There are also quite a few vegan recipe books appearing on the market, which can be quite enlightening for those who are just starting out on this vegan journey. As for having a stoma, I doubt whether being a vegan makes much difference but, as many have pointed out before on this site, it tends to be a matter of try it (whatever 'it' is) and see how you get on, as we are all different in the way we digest food, so what is okay for one person, may not be so for another. 

Best wishes

Bill. 

Gray Logo for MeetAnOstoMate

Why Join MeetAnOstoMate?

First off, this is a pretty cool site with 33,973 members. Get inside and you will see.

It's not all about ostomy. Everything is being discussed.

Many come here for advice or to give advice 🗣, others have found good friends 🤗, and there are also those who have found love 💓. Most of all, people are honest and truly care.

Privacy is very important - the website has many features that are only visible to members.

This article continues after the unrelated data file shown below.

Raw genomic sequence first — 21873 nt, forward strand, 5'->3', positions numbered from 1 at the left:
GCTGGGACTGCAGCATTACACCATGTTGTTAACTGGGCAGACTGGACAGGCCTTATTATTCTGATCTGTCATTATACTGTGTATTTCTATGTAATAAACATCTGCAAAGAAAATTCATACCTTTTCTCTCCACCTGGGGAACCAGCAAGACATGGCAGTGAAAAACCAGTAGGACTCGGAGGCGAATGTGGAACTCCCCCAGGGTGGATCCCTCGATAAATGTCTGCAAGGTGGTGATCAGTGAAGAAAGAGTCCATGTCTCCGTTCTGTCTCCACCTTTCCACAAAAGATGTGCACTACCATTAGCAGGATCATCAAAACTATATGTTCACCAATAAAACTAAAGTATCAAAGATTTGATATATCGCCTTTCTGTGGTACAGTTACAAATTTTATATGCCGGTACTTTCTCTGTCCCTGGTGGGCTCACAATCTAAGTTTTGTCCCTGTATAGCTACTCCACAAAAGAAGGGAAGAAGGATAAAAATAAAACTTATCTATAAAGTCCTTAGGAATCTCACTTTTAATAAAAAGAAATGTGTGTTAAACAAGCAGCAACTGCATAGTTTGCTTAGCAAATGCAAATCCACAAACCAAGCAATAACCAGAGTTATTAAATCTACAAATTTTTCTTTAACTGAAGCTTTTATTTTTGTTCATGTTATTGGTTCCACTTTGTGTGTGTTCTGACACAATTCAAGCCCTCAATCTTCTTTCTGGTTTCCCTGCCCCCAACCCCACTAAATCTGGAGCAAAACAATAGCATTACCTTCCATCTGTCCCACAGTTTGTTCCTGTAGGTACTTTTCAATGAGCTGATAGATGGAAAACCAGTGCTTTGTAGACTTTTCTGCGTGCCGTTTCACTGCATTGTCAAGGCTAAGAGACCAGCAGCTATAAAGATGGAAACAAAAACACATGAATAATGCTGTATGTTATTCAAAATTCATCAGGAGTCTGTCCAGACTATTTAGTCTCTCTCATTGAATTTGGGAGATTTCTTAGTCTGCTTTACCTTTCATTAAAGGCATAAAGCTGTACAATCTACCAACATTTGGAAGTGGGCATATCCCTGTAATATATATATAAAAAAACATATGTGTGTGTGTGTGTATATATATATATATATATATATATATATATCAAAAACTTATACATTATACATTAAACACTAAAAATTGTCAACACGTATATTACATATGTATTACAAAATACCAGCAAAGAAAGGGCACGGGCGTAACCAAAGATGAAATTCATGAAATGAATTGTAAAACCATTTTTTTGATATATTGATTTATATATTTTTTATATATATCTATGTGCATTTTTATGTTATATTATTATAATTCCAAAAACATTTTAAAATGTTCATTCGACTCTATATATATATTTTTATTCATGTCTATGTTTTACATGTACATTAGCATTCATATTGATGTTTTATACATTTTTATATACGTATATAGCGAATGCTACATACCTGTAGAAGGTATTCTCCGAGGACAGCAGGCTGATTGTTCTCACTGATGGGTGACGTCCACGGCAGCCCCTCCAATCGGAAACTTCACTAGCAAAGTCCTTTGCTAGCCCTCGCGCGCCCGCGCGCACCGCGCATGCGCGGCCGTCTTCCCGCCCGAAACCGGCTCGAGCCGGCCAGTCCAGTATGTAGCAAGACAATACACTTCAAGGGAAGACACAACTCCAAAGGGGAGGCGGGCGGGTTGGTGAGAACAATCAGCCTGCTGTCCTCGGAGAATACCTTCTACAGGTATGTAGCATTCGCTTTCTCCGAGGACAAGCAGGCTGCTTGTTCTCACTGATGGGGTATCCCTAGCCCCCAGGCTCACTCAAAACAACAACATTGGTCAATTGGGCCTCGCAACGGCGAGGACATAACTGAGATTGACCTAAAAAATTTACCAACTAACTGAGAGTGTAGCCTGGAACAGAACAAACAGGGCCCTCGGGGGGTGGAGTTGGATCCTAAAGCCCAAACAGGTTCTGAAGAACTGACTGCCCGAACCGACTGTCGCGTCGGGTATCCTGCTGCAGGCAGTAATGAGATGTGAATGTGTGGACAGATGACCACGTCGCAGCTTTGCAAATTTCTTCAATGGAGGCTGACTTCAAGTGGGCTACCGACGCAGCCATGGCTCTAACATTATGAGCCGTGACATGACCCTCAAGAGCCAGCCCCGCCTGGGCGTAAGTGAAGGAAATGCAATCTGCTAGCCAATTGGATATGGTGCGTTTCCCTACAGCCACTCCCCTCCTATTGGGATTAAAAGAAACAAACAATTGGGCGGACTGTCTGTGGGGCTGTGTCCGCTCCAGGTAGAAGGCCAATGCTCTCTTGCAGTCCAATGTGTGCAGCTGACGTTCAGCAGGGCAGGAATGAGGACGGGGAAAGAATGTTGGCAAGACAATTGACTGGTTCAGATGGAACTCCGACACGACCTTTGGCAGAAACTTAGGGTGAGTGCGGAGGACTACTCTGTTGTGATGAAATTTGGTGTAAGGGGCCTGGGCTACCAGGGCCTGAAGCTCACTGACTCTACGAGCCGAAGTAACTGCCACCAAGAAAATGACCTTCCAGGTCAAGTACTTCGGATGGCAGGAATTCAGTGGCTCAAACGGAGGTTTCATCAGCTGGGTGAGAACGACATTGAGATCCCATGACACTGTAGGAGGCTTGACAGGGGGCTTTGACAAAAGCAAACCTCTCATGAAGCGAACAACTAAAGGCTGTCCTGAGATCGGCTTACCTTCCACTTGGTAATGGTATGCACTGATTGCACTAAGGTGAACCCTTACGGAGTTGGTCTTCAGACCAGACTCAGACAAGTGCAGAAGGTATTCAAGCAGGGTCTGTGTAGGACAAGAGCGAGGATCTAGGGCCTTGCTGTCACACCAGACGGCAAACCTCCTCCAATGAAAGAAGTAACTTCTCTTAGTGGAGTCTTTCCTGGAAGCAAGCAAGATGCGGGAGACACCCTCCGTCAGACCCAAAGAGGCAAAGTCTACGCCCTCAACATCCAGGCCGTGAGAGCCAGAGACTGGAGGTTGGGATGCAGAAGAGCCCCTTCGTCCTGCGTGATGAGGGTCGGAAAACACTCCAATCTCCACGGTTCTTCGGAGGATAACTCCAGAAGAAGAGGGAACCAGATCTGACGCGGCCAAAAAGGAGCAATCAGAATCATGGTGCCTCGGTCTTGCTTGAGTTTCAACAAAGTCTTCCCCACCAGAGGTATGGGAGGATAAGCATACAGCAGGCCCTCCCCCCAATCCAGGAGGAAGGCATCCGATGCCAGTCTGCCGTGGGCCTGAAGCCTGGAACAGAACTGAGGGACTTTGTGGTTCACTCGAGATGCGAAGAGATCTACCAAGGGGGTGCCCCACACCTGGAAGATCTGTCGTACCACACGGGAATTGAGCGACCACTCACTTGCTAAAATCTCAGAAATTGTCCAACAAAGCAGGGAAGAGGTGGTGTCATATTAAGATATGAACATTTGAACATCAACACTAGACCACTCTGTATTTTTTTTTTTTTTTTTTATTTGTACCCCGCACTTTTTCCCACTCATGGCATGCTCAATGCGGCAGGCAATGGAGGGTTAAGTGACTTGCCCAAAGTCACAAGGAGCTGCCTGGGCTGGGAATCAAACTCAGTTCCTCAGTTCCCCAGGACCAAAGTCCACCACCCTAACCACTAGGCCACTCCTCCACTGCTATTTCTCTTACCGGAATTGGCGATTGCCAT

Create an account and you will be amazed.

Mysterious Mose
Mar 26, 2024 7:45 pm
Reply to Bill

Bill, I am not sure I understand your response. If Christine has an ileostomy, vegetables with lots of insoluble fiber can be a concern. I am neither a vegan nor a vegetarian, so I cannot offer diet advice to Christine. But many vegetables can cause problems for many (not all) ileostomates. The only advice I would feel comfortable giving Christine is to try things in small doses to start and supplement with protein and psyllium supplements. If she has an ileostomy, that is. No firsthand experience here with a colostomy, if that is what she has. But colostomies are more forgiving of insoluble fiber, if I understand things correctly.

Daniel

TerryLT
Mar 26, 2024 8:30 pm